Your digital camera's pictures are great, but they're way too big to send attached to your family emails. You want to shrink them to a manageable size, but you also want to control the compression so there's no compromise in the resulting quality of the images.
Sample code folder: Chapter 10\CompressImages
The CompressJPEG class presented in this recipe wraps all the code required to compress JPEG pictures to any desired absolute or relative size. It lets you set the compression factor so you get a good balance between file size and quality in the resulting JPEG images.
Before presenting the CompressJPEG class itself, let's see how it's called. The following code shows how a large picture named Family.jpg is compressed to 25 percent of its starting size using a compression-factor setting of 70 percent. A CompressJPEG object is created, and its SizePercent and QualityPercent properties are set to 25 and 70, respectively. The Load() method loads the original JPEG image, and the Save() method then saves the compressed and resized image to a new JPEG file:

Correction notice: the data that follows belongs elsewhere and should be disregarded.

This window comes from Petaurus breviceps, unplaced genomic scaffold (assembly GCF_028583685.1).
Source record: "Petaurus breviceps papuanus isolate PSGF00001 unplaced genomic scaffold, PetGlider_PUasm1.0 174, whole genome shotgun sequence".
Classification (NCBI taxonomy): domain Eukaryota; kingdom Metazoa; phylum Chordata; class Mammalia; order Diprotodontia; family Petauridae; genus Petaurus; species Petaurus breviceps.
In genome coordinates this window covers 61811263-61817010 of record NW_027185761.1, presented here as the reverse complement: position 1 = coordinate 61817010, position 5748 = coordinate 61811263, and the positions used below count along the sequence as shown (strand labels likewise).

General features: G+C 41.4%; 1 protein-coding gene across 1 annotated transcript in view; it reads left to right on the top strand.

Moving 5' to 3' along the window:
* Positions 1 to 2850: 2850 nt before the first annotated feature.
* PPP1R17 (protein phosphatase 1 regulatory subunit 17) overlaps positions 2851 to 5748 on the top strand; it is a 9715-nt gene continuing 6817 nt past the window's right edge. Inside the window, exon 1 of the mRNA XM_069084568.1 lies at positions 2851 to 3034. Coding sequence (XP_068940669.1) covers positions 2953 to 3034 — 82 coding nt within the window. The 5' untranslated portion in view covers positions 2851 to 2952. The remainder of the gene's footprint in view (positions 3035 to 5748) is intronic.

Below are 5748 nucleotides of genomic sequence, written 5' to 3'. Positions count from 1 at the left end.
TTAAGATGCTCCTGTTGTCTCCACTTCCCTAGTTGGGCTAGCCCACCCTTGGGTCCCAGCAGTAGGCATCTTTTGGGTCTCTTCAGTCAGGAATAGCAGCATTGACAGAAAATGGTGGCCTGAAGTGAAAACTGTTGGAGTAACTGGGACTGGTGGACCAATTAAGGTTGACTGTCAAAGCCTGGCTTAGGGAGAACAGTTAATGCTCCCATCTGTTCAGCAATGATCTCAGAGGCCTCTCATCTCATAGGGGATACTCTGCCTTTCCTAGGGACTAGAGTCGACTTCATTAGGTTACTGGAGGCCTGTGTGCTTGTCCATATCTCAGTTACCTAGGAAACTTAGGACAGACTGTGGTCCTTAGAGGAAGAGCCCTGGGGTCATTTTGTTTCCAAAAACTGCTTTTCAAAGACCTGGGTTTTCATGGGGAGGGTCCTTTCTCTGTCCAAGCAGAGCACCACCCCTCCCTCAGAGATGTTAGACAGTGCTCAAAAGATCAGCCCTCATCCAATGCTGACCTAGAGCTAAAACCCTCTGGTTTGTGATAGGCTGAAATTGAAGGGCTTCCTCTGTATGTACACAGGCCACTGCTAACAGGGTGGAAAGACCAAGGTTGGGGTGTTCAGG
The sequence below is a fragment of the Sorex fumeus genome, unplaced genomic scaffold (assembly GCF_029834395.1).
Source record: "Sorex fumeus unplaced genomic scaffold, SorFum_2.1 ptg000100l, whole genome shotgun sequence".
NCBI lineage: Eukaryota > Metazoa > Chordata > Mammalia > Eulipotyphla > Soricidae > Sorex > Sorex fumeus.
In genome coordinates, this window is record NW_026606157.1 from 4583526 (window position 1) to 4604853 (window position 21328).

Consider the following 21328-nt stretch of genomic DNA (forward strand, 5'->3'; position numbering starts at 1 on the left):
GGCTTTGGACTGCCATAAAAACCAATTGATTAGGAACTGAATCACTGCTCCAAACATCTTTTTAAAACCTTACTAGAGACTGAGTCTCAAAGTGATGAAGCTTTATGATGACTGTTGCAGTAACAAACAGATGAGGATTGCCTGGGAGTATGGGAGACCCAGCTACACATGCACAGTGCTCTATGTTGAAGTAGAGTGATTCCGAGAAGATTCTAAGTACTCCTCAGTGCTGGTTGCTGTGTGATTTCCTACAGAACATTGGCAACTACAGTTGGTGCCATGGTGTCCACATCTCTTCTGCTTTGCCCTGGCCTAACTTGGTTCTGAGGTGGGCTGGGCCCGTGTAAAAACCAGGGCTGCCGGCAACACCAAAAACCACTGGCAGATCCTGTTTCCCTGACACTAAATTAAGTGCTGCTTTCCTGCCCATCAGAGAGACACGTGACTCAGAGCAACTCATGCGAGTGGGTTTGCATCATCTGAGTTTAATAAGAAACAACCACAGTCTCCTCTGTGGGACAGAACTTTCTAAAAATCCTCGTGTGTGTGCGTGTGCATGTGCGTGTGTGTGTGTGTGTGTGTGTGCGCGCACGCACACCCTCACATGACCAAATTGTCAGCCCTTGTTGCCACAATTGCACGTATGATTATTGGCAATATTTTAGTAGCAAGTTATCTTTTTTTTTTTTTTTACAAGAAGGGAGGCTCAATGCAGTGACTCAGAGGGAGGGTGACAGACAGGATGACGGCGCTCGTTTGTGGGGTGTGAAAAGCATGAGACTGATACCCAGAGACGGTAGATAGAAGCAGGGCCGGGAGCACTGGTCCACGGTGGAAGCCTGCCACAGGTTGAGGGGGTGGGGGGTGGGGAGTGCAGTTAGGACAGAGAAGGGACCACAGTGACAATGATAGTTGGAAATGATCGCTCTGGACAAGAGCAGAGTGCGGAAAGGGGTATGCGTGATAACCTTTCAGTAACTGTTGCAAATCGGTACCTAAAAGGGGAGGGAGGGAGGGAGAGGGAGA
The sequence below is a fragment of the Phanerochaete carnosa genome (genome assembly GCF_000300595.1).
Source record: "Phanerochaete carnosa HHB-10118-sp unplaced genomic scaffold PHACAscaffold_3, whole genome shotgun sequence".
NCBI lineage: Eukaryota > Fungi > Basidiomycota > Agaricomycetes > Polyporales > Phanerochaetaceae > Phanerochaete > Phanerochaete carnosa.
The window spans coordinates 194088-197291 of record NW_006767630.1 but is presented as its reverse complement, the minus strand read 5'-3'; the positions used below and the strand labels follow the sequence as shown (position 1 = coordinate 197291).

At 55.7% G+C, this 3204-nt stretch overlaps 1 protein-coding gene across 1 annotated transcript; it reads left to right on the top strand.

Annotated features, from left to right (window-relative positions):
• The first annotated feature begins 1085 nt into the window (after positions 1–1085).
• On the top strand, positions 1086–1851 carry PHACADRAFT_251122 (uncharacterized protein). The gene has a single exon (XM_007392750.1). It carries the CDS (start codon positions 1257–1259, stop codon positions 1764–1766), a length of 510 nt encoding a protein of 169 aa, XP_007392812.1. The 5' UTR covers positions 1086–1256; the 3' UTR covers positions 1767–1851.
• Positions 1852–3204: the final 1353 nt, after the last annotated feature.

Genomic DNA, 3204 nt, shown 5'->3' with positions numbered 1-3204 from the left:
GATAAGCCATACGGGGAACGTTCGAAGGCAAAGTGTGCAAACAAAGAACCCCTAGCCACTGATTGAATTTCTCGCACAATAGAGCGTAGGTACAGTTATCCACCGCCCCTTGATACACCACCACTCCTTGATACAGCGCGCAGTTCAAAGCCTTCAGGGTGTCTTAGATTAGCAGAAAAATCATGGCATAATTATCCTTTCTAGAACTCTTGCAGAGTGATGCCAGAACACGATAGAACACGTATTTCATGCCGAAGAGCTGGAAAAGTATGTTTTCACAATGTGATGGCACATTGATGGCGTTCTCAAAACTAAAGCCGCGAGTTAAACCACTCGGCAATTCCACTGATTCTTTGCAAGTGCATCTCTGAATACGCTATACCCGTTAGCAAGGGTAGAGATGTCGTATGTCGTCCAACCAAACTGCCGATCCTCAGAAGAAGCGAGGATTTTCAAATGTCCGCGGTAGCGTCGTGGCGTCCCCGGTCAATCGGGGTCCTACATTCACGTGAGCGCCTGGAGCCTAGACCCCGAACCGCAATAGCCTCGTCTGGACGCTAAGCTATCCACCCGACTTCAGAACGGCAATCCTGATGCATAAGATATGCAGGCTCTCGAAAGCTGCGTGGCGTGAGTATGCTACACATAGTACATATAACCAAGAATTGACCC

Dim imageConverter As New CompressJPEG imageConverter.SizePercent = 25 imageConverter.QualityPercent = 70 imageConverter.Load("Family.jpg") imageConverter.Save("SmallerFamily.jpg")
Both the SizePercent and QualityPercent properties affect the final number of bytes in the output file, and it's important to understand the difference between these two settings. SizePercent refers to the physical dimensions of the image; that is, how many pixels wide and high it will be after compression. JPEG compression is not a lossless compression technique, and the QualityPercent setting controls how much of the original information content of the picture is retained. A low setting results in graininess and blockiness in the image, whereas a high value for this setting retains the detail and quality of the original image. Typically, a setting of around 75 to 85 provides good compression with little or no noticeable loss of image quality. If you don't set the QualityPercent property, it defaults to a very reasonable value of 85. If you don't set the SizePercent property, the output image retains the same dimensions as the original.